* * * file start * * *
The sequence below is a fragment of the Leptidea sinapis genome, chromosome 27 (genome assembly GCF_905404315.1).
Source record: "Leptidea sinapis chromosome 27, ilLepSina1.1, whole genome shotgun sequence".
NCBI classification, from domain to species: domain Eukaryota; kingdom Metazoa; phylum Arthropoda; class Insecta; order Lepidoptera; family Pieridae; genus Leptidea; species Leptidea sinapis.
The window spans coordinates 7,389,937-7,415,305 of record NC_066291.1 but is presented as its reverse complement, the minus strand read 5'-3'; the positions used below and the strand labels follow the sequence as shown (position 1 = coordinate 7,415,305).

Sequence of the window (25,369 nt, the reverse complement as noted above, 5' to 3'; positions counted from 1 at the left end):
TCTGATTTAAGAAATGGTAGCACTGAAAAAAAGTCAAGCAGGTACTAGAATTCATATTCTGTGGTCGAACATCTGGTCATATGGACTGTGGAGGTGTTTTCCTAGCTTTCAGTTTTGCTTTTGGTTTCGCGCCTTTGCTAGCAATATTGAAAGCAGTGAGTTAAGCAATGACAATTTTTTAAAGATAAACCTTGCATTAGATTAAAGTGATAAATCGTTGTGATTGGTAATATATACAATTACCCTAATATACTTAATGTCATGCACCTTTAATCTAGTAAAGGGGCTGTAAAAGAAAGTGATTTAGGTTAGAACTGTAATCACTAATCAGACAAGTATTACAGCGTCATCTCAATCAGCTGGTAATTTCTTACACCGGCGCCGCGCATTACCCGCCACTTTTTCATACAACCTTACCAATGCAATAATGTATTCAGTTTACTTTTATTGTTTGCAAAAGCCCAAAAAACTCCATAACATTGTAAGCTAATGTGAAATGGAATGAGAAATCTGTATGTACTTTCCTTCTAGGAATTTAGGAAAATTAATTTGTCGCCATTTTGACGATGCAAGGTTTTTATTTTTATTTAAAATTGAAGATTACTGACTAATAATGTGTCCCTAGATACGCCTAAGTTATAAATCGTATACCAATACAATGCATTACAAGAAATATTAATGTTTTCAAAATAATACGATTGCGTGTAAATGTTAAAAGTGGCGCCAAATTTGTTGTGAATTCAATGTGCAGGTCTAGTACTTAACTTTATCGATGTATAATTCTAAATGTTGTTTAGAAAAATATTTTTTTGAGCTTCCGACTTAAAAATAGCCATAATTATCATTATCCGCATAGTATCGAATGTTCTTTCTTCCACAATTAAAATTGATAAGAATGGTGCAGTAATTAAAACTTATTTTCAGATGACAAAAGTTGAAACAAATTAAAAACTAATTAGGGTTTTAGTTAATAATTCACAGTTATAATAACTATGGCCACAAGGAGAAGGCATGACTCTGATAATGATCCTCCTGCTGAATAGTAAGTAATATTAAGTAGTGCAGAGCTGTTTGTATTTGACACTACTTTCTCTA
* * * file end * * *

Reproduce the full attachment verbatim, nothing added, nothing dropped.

The sequence below is a fragment of the Leptidea sinapis genome, chromosome 27 (genome assembly GCF_905404315.1).
Source record: "Leptidea sinapis chromosome 27, ilLepSina1.1, whole genome shotgun sequence".
NCBI classification, from domain to species: domain Eukaryota; kingdom Metazoa; phylum Arthropoda; class Insecta; order Lepidoptera; family Pieridae; genus Leptidea; species Leptidea sinapis.
The window spans coordinates 7,389,937-7,415,305 of record NC_066291.1 but is presented as its reverse complement, the minus strand read 5'-3'; the positions used below and the strand labels follow the sequence as shown (position 1 = coordinate 7,415,305).

Sequence of the window (25,369 nt, the reverse complement as noted above, 5' to 3'; positions counted from 1 at the left end):
TCTGATTTAAGAAATGGTAGCACTGAAAAAAAGTCAAGCAGGTACTAGAATTCATATTCTGTGGTCGAACATCTGGTCATATGGACTGTGGAGGTGTTTTCCTAGCTTTCAGTTTTGCTTTTGGTTTCGCGCCTTTGCTAGCAATATTGAAAGCAGTGAGTTAAGCAATGACAATTTTTTAAAGATAAACCTTGCATTAGATTAAAGTGATAAATCGTTGTGATTGGTAATATATACAATTACCCTAATATACTTAATGTCATGCACCTTTAATCTAGTAAAGGGGCTGTAAAAGAAAGTGATTTAGGTTAGAACTGTAATCACTAATCAGACAAGTATTACAGCGTCATCTCAATCAGCTGGTAATTTCTTACACCGGCGCCGCGCATTACCCGCCACTTTTTCATACAACCTTACCAATGCAATAATGTATTCAGTTTACTTTTATTGTTTGCAAAAGCCCAAAAAACTCCATAACATTGTAAGCTAATGTGAAATGGAATGAGAAATCTGTATGTACTTTCCTTCTAGGAATTTAGGAAAATTAATTTGTCGCCATTTTGACGATGCAAGGTTTTTATTTTTATTTAAAATTGAAGATTACTGACTAATAATGTGTCCCTAGATACGCCTAAGTTATAAATCGTATACCAATACAATGCATTACAAGAAATATTAATGTTTTCAAAATAATACGATTGCGTGTAAATGTTAAAAGTGGCGCCAAATTTGTTGTGAATTCAATGTGCAGGTCTAGTACTTAACTTTATCGATGTATAATTCTAAATGTTGTTTAGAAAAATATTTTTTTGAGCTTCCGACTTAAAAATAGCCATAATTATCATTATCCGCATAGTATCGAATGTTCTTTCTTCCACAATTAAAATTGATAAGAATGGTGCAGTAATTAAAACTTATTTTCAGATGACAAAAGTTGAAACAAATTAAAAACTAATTAGGGTTTTAGTTAATAATTCACAGTTATAATAACTATGGCCACAAGGAGAAGGCATGACTCTGATAATGATCCTCCTGCTGAATAGTAAGTAATATTAAGTAGTGCAGAGCTGTTTGTATTTGACACTACTTTCTCTA